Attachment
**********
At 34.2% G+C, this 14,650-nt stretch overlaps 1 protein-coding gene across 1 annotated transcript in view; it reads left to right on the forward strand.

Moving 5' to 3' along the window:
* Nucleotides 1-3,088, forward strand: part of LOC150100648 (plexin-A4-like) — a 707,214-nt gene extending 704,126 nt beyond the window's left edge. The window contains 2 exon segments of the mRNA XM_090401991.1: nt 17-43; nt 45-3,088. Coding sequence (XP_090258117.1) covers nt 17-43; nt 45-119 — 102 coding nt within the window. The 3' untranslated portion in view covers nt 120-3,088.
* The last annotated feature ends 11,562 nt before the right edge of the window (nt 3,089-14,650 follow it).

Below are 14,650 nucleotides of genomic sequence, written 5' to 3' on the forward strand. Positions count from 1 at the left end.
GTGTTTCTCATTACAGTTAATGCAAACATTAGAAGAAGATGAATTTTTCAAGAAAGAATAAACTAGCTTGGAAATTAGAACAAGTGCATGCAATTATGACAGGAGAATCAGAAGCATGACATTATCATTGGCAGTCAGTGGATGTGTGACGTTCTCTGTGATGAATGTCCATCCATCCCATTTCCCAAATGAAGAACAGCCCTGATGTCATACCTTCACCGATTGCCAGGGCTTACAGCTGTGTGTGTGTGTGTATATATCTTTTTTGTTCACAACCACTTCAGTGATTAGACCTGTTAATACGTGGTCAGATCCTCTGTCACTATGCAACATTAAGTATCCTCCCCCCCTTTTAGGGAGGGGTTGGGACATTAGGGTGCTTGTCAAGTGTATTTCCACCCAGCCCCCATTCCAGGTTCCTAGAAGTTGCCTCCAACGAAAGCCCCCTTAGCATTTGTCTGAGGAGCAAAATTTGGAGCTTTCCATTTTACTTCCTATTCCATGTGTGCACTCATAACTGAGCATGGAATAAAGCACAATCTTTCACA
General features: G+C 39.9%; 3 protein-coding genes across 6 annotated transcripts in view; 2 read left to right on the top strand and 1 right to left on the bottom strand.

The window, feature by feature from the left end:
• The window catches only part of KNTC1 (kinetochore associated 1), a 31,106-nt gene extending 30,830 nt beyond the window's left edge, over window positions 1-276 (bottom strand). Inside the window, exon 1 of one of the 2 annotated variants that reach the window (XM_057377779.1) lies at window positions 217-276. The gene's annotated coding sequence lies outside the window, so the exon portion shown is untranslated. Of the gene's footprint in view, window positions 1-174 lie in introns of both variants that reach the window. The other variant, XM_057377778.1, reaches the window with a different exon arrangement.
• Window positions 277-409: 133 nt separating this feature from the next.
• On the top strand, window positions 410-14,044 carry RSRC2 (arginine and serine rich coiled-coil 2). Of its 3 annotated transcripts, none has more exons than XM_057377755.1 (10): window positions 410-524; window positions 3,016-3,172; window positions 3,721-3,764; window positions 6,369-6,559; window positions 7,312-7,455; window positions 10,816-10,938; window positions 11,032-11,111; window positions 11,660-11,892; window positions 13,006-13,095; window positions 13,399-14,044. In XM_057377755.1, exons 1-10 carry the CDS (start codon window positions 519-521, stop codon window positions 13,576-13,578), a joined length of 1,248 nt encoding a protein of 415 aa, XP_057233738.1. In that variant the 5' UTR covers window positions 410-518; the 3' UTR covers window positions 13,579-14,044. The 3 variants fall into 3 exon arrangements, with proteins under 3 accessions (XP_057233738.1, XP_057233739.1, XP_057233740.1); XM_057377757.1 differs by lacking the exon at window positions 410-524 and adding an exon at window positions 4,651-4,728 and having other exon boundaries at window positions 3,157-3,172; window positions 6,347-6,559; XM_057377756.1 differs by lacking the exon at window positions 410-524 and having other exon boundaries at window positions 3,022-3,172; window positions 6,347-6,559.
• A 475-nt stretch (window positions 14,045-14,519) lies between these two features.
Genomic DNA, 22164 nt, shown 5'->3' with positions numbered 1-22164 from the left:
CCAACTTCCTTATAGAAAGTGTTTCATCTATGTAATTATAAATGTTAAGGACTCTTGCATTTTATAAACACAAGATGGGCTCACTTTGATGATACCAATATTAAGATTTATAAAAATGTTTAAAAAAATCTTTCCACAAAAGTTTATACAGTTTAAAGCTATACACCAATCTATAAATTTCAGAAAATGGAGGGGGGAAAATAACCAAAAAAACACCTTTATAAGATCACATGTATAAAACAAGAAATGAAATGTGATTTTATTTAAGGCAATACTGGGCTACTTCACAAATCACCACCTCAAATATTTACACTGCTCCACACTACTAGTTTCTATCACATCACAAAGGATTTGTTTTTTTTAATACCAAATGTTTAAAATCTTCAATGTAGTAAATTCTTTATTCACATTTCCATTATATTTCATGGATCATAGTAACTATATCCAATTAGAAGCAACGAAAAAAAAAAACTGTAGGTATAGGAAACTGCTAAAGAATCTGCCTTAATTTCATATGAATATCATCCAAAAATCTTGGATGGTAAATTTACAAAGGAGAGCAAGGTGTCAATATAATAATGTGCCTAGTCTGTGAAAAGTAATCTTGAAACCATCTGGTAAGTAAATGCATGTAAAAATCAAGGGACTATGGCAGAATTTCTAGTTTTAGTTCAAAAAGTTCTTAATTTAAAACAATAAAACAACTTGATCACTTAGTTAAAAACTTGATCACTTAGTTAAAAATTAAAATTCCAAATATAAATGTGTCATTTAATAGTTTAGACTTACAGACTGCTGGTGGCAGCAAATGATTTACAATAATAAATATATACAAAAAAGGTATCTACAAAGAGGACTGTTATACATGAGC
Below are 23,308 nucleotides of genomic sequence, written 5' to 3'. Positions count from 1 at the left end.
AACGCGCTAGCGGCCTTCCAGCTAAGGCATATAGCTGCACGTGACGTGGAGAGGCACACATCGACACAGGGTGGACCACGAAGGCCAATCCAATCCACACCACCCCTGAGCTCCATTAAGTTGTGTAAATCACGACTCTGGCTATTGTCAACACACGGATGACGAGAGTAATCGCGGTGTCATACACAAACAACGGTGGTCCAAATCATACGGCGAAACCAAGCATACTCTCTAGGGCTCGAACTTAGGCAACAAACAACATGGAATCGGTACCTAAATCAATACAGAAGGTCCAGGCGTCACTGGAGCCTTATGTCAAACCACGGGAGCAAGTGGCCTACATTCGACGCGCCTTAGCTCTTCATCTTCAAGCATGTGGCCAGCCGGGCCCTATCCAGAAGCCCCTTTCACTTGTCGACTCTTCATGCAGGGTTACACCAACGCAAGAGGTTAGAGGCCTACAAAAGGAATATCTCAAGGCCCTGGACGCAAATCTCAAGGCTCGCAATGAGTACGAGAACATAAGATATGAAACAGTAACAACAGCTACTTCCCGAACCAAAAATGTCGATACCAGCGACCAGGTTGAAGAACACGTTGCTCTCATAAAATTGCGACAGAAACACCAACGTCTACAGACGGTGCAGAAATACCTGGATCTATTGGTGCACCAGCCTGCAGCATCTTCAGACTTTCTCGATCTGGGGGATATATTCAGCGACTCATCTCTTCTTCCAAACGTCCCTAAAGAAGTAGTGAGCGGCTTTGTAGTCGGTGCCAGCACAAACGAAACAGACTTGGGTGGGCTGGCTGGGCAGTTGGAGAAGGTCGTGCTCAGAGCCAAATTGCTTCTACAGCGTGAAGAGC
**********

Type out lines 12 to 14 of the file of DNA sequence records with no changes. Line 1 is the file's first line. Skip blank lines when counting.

• A 475-nt stretch (window positions 14,045-14,519) lies between these two features.
Genomic DNA, 22164 nt, shown 5'->3' with positions numbered 1-22164 from the left:
CCAACTTCCTTATAGAAAGTGTTTCATCTATGTAATTATAAATGTTAAGGACTCTTGCATTTTATAAACACAAGATGGGCTCACTTTGATGATACCAATATTAAGATTTATAAAAATGTTTAAAAAAATCTTTCCACAAAAGTTTATACAGTTTAAAGCTATACACCAATCTATAAATTTCAGAAAATGGAGGGGGGAAAATAACCAAAAAAACACCTTTATAAGATCACATGTATAAAACAAGAAATGAAATGTGATTTTATTTAAGGCAATACTGGGCTACTTCACAAATCACCACCTCAAATATTTACACTGCTCCACACTACTAGTTTCTATCACATCACAAAGGATTTGTTTTTTTTAATACCAAATGTTTAAAATCTTCAATGTAGTAAATTCTTTATTCACATTTCCATTATATTTCATGGATCATAGTAACTATATCCAATTAGAAGCAACGAAAAAAAAAAACTGTAGGTATAGGAAACTGCTAAAGAATCTGCCTTAATTTCATATGAATATCATCCAAAAATCTTGGATGGTAAATTTACAAAGGAGAGCAAGGTGTCAATATAATAATGTGCCTAGTCTGTGAAAAGTAATCTTGAAACCATCTGGTAAGTAAATGCATGTAAAAATCAAGGGACTATGGCAGAATTTCTAGTTTTAGTTCAAAAAGTTCTTAATTTAAAACAATAAAACAACTTGATCACTTAGTTAAAAACTTGATCACTTAGTTAAAAATTAAAATTCCAAATATAAATGTGTCATTTAATAGTTTAGACTTACAGACTGCTGGTGGCAGCAAATGATTTACAATAATAAATATATACAAAAAAGGTATCTACAAAGAGGACTGTTATACATGAGC